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St. Louis Union

Posted by Eric Brightwell, July 10, 2008 09:24pm | Post a Comment
St. Louis Union were a Manchester six piece fronted by impeccably-coifed singer, Tony Cassidy. Shortly after forming they won a Melody Maker beat contest in 1965 which scored them a deal with Decca. They were billed as "THE Group on the Northern Soul Scene." Their sound was centered around Alex Kirby's tenor saxophone and Keith Millar's electric guitar backed by some serious organ by Dave Tomlinson, John Nichols on bass and Dave Webb on the skins.

Their live set was built around "Turn On Your Lovelight," "Woke Up This Morning," "Every Day I Have the Blues" and "Get On the Right Track Baby."

Their name seems to be a reference to the St. Louis Union Station, a train station famous, like many things in St. Louis, as having been the biggest and busiest thing in its field way back when. Its archways are designed so that one can whisper into them and someone else can hear you clearly on the other end, a design feature with no apparent practical applications, save simple amusements in a simpler time. It was largely built of limestone taken from Indiana, probably just to remind the Hoosiers who's boss, as the state of Missouri is entirely made of limestone and they're the nation's leader in lime production.


Truman having a laugh at St. Louis Union Station

In the 1970s, the station was bought by Amtrak. They ended operations soon afterward and relocated their operations to a building the unhealthily train-obsessed refer to as Amshack. Now it's a mall where tourists watch the guys at the Fudge Factory put on a show and the Footlocker has a basketball hoop with the backboard autographed by the D.O.C.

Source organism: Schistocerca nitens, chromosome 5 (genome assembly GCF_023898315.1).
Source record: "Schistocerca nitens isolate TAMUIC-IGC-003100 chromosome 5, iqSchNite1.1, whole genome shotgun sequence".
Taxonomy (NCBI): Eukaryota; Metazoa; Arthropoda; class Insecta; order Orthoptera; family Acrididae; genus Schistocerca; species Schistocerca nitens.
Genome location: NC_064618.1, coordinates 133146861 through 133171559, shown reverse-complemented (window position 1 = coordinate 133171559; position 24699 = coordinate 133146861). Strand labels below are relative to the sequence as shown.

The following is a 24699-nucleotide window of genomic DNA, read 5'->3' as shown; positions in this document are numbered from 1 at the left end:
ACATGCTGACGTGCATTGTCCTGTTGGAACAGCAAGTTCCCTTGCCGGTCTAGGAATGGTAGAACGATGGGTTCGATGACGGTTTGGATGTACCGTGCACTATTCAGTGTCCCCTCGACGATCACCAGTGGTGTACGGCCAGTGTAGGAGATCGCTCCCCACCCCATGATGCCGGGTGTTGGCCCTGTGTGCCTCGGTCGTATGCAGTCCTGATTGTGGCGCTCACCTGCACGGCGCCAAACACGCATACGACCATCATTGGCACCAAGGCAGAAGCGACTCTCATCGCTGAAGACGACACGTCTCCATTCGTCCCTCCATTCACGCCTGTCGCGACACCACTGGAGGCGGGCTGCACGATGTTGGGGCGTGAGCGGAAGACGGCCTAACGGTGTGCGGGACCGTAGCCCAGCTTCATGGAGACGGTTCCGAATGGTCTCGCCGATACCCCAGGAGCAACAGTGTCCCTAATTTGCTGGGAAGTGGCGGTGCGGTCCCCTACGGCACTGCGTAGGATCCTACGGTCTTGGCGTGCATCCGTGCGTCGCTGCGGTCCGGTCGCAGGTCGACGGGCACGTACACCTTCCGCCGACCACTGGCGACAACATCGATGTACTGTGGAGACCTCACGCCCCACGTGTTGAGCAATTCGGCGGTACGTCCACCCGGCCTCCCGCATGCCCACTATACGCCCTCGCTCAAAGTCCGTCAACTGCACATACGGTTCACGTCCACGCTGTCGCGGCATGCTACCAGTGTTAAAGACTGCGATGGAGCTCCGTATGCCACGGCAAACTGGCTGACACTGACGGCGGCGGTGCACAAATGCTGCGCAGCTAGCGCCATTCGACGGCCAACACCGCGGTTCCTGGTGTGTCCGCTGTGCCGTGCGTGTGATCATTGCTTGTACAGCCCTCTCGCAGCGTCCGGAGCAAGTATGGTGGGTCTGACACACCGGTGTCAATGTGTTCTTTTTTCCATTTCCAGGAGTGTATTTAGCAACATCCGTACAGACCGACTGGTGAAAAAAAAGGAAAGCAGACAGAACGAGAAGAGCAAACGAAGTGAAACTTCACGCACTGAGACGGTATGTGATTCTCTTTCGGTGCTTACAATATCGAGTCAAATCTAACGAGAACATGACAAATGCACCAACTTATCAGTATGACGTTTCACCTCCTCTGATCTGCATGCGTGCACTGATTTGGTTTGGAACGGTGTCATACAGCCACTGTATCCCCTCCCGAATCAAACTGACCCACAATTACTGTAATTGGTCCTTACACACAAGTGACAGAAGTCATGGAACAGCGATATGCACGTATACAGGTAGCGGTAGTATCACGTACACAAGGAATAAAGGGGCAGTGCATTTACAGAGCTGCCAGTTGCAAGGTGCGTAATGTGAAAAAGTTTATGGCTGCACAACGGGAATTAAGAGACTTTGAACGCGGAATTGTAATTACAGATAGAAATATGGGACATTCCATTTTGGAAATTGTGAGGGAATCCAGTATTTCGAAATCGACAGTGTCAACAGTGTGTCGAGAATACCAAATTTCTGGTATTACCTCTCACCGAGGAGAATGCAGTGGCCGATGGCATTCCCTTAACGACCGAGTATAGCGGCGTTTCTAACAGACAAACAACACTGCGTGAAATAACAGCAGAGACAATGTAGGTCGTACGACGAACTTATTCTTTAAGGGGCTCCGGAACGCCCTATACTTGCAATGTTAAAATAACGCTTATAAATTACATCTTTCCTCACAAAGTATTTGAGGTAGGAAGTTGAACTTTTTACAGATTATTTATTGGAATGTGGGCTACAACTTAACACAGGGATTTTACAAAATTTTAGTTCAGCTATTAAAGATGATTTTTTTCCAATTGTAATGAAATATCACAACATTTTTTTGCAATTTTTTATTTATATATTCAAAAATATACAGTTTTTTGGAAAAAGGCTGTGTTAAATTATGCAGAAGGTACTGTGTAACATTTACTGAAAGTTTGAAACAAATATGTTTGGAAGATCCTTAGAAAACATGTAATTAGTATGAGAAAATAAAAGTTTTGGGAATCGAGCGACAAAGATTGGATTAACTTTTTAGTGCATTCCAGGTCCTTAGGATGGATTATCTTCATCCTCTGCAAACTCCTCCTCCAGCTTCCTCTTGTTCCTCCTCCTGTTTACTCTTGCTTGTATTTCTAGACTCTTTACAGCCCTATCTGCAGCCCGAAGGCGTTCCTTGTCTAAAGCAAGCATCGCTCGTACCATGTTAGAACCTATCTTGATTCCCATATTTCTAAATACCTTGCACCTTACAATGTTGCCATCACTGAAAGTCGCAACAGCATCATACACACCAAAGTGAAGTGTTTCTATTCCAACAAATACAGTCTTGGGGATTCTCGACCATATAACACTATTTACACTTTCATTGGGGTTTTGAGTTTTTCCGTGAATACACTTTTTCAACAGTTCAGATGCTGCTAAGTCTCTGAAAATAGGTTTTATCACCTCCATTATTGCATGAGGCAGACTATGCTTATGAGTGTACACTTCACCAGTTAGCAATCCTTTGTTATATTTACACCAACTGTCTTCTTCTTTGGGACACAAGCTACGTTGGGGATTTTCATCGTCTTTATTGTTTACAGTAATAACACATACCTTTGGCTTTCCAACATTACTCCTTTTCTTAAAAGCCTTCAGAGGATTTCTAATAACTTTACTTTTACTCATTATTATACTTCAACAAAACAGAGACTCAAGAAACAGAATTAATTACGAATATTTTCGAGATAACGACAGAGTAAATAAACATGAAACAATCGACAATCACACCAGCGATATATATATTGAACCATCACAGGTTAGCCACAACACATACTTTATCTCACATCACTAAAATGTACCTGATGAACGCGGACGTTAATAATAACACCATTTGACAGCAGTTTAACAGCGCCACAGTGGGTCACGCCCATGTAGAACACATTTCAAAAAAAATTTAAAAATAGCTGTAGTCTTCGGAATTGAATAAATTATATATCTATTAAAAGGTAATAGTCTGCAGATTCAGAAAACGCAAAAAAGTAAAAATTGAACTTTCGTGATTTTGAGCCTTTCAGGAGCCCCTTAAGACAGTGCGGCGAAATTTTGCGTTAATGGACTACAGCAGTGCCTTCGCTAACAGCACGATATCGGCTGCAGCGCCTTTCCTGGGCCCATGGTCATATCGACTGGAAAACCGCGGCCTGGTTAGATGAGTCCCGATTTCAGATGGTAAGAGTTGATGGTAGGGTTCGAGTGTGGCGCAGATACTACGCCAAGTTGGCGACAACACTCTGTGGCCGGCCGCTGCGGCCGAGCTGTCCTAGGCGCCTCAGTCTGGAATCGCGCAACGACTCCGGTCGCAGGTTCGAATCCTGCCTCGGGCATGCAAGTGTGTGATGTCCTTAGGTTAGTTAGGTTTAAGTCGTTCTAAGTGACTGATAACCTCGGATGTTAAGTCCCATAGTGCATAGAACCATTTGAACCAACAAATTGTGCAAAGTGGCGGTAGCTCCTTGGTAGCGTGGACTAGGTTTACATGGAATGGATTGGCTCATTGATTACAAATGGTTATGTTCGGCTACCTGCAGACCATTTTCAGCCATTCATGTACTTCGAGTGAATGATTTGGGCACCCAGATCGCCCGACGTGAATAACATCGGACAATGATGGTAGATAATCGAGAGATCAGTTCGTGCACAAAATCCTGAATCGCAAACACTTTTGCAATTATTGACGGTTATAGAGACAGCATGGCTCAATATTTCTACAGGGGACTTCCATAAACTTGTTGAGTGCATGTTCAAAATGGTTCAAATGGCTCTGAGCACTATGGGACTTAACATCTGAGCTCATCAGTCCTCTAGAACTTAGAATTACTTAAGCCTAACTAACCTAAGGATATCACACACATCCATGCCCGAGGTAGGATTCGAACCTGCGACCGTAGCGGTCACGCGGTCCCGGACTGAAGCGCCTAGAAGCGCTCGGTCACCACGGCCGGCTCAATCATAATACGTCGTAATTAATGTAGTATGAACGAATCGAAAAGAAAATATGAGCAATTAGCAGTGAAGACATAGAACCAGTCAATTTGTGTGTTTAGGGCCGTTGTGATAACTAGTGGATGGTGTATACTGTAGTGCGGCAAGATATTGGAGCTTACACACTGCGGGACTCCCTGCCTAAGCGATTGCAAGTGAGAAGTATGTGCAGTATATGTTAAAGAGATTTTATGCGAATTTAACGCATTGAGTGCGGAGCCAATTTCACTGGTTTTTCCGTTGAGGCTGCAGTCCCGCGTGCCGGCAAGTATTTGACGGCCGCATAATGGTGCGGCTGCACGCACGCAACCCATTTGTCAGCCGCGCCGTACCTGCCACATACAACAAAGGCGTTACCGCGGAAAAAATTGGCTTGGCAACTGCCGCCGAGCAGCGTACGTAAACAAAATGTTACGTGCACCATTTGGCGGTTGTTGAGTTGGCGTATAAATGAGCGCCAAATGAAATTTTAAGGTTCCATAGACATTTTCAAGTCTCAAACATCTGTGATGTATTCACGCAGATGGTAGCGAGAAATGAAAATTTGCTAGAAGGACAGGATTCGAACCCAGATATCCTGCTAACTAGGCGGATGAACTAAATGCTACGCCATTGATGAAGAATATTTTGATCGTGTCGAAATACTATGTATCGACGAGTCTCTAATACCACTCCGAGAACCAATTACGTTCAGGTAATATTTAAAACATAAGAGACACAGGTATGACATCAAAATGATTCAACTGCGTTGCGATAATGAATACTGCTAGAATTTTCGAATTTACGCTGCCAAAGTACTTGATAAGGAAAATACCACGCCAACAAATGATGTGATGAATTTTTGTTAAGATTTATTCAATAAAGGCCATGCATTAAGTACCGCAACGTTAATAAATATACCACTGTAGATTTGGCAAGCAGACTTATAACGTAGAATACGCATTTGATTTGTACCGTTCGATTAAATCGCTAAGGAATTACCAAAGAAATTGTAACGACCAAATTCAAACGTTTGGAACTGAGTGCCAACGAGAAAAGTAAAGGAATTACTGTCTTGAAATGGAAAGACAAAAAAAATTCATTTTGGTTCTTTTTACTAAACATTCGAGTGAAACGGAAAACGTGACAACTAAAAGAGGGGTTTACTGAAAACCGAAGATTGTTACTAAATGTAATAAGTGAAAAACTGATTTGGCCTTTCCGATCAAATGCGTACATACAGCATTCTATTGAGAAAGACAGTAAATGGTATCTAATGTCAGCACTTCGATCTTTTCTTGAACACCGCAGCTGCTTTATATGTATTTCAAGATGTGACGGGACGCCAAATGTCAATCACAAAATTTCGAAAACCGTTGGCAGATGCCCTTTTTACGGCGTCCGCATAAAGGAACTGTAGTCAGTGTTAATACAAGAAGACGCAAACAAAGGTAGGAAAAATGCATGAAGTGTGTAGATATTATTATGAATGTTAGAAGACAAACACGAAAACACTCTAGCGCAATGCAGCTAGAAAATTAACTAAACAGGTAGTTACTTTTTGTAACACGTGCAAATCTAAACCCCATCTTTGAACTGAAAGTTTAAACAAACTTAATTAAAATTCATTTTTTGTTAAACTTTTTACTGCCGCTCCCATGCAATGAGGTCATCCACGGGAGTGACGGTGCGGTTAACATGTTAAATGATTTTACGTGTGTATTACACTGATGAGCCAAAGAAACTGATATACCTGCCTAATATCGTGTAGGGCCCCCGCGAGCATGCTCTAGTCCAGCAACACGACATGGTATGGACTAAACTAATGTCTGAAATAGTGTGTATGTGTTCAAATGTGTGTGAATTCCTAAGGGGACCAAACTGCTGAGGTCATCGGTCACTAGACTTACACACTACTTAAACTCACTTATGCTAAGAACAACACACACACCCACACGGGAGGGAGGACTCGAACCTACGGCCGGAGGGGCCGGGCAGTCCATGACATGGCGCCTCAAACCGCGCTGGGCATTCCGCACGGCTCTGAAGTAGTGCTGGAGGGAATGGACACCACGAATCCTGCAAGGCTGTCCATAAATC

While ridership of trains out of the station began to decline in the 1960s, 1966 was the Mancunian band's biggest year. Their debut single was a cover of the Beatles' "Girl," which reached #11 on the charts. A band known as the Truth also released a cover at the same time and didn't score a hit. Such was the world of British pop in mid-60s bands releasing covers of their peers. The b-side was a cover of Otis Redding's "Respect." They went on to open for him when he played in Manchester.


Their second single was a recording of slept-on genius Mancunian Graham Gouldman's "Behind the Door." The b-side was "English Tea."


They appeared in the Spencer Davis-centered Ghost Goes Gear alongside Dave Berry (singer of "The Crying Game"), The Three Bells and Acker Bilk (as the object of Modernists' disdained Traditionalist Jazz). It's not a great film, but as a relic it's fascinating and provides us with the only visual evidence of  St. Lous Union's impeccably forward fashion, timeless hair and considerable stage presence.

"East Side Story" backed by "Think About Me" failed to make the top 40 and it proved to be their final recording.

They split the following year, in 1967. Webb still plays drums, in a heavy metal band, T F L. Nichols went on to become a respected fashion photographer. Tomlinson, as Dave Formula, played with Magazine, Ludus, Visage and other bands. Millar went on to play synthesizer with many major artists and co-wrote Divine's "Think You're a Man." He died of a brain hemmorage in 2005 at just 58 years old. Cassidy, the swaggering singer, died that same year, just 57 years old.

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Missouri (11), St. Louis Union Station (1), Mod (4), St. Louis (5), 1960s (43), Manchester (6), Dave Berry (1), Ghost Goes Gear (1), The Three Bells (1), Acker Bilk (2), The D.o.c (1), Otis Redding (7), The Beatles (46)